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To the mom whose baby is still in the hospital


When Daniel turned one month old, he had just had the Norwood operation four days before. He was intubated and extremely swollen. He would open his eyes when they suctioned him, and his swollen face would turn red as he silently cried. I couldn’t stand it. It was almost too much to bear.

With my other children, I took monthly pictures their first year of life. I would post their cute pictures on Facebook so that I could look back and see how much they had grown.

With Daniel, I couldn’t stand the idea of taking pictures of him like that. As I am sitting here writing about it, my chest is starting to feel tight, and I can feel myself panic a little bit just at the THOUGHT of those weeks after surgery. I feel like I have PTSD. I have no idea how I am going to deal with it for his next surgery, but that is a topic for another day.

On August 14th, I spoke to my friend Jennifer on the phone and told her how I felt. “I just can’t stand the idea of taking pictures of him when he looks like this,” I said. “He is just so swollen and so pitiful. I can’t stand it.”

She immediately said, “No, Staci! You have to take his monthly picture! You can compare it to next month and see how far he has come!”

Begrudgingly I agreed, and I am so glad she gave me that advice. When I look at his two month picture and compare it to just a month ago, it reminds me of how precious life is and how thankful I am for every single day. Daniel has come such a long way. He has fought and suffered for this life, and I am going to do my best to help him live it to the fullest.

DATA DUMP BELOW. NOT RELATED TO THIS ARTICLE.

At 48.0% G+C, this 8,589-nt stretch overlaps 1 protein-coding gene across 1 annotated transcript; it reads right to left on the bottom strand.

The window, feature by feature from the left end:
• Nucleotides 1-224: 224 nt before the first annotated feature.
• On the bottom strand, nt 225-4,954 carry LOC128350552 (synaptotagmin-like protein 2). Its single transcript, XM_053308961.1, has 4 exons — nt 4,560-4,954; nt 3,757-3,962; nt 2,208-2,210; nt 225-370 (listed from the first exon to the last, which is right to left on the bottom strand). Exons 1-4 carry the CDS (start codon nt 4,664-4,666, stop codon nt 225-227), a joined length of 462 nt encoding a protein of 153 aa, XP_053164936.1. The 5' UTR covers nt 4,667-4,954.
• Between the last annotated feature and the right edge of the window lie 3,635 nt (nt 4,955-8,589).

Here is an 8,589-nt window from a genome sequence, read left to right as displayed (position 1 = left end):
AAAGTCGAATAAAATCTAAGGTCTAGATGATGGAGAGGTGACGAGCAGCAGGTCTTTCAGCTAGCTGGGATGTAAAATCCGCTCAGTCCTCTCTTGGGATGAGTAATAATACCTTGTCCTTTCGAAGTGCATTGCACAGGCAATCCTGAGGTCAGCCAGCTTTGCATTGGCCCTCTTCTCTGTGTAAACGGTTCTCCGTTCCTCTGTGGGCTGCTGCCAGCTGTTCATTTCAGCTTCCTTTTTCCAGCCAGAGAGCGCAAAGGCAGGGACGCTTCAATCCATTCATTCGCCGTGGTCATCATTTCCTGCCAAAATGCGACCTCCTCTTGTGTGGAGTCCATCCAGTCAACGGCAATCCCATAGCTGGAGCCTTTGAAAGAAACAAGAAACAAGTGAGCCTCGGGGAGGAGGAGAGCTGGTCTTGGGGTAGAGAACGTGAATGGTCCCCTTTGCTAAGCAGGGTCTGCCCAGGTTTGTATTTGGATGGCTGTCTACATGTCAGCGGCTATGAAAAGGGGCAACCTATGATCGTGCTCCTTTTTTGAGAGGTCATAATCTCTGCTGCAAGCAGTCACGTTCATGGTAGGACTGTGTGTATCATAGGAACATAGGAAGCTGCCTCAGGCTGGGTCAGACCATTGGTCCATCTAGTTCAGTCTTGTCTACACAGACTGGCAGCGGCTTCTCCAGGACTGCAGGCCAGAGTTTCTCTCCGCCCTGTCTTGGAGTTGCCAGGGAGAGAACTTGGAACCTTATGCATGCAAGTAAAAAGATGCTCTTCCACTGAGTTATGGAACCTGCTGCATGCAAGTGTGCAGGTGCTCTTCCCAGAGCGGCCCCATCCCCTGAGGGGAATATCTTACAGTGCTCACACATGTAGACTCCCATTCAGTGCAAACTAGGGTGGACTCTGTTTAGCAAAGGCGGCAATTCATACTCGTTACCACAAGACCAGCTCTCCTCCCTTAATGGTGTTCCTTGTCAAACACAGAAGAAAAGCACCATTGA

To the mom whose baby is still intubated, to the mom whose baby is on ECMO, to the mom whose baby still has his chest open, don’t lose hope. Take pictures of your babies. Share their stories with people around you. Celebrate their journey. All of these children have different paths, and their happy endings do not all look the same. The strength they have, the fight they show, the resilience they demonstrate are inspiring, and that is worth remembering no matter what.

Imagine you are home with your baby. Imagine the hospital is a distant nightmare you shudder to remember. Imagine that the day ahead of you is filled with happy moments at HOME. One day you will be there, and this will all have been worth it.

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